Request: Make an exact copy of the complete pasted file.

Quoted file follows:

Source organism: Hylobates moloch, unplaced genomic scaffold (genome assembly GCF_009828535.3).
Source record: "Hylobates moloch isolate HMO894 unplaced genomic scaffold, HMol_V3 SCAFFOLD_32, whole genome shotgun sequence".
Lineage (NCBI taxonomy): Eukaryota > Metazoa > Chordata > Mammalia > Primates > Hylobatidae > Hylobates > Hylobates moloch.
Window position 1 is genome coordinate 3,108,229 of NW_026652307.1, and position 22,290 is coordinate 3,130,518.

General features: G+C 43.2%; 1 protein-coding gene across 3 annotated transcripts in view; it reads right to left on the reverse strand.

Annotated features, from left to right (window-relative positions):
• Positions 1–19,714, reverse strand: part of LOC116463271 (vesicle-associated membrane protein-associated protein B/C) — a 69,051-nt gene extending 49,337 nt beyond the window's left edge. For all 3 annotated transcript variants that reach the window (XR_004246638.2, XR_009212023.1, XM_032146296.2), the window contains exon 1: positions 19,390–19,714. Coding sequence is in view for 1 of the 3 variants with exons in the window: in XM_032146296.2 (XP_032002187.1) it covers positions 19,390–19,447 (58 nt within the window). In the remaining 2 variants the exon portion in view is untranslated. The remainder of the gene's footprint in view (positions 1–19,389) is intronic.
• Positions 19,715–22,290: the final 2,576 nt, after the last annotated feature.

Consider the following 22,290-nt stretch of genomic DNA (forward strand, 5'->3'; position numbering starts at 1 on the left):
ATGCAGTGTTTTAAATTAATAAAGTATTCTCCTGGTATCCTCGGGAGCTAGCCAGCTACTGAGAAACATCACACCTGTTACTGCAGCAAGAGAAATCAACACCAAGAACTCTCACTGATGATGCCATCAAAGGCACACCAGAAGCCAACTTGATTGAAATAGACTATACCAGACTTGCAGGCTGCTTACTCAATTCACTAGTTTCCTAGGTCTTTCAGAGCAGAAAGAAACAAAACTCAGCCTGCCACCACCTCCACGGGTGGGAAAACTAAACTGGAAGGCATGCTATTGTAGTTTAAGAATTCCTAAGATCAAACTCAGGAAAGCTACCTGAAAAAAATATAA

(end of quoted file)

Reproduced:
Source organism: Hylobates moloch, unplaced genomic scaffold (genome assembly GCF_009828535.3).
Source record: "Hylobates moloch isolate HMO894 unplaced genomic scaffold, HMol_V3 SCAFFOLD_32, whole genome shotgun sequence".
Lineage (NCBI taxonomy): Eukaryota > Metazoa > Chordata > Mammalia > Primates > Hylobatidae > Hylobates > Hylobates moloch.
Window position 1 is genome coordinate 3,108,229 of NW_026652307.1, and position 22,290 is coordinate 3,130,518.

General features: G+C 43.2%; 1 protein-coding gene across 3 annotated transcripts in view; it reads right to left on the reverse strand.

Annotated features, from left to right (window-relative positions):
• Positions 1–19,714, reverse strand: part of LOC116463271 (vesicle-associated membrane protein-associated protein B/C) — a 69,051-nt gene extending 49,337 nt beyond the window's left edge. For all 3 annotated transcript variants that reach the window (XR_004246638.2, XR_009212023.1, XM_032146296.2), the window contains exon 1: positions 19,390–19,714. Coding sequence is in view for 1 of the 3 variants with exons in the window: in XM_032146296.2 (XP_032002187.1) it covers positions 19,390–19,447 (58 nt within the window). In the remaining 2 variants the exon portion in view is untranslated. The remainder of the gene's footprint in view (positions 1–19,389) is intronic.
• Positions 19,715–22,290: the final 2,576 nt, after the last annotated feature.

Consider the following 22,290-nt stretch of genomic DNA (forward strand, 5'->3'; position numbering starts at 1 on the left):
ATGCAGTGTTTTAAATTAATAAAGTATTCTCCTGGTATCCTCGGGAGCTAGCCAGCTACTGAGAAACATCACACCTGTTACTGCAGCAAGAGAAATCAACACCAAGAACTCTCACTGATGATGCCATCAAAGGCACACCAGAAGCCAACTTGATTGAAATAGACTATACCAGACTTGCAGGCTGCTTACTCAATTCACTAGTTTCCTAGGTCTTTCAGAGCAGAAAGAAACAAAACTCAGCCTGCCACCACCTCCACGGGTGGGAAAACTAAACTGGAAGGCATGCTATTGTAGTTTAAGAATTCCTAAGATCAAACTCAGGAAAGCTACCTGAAAAAAATATAA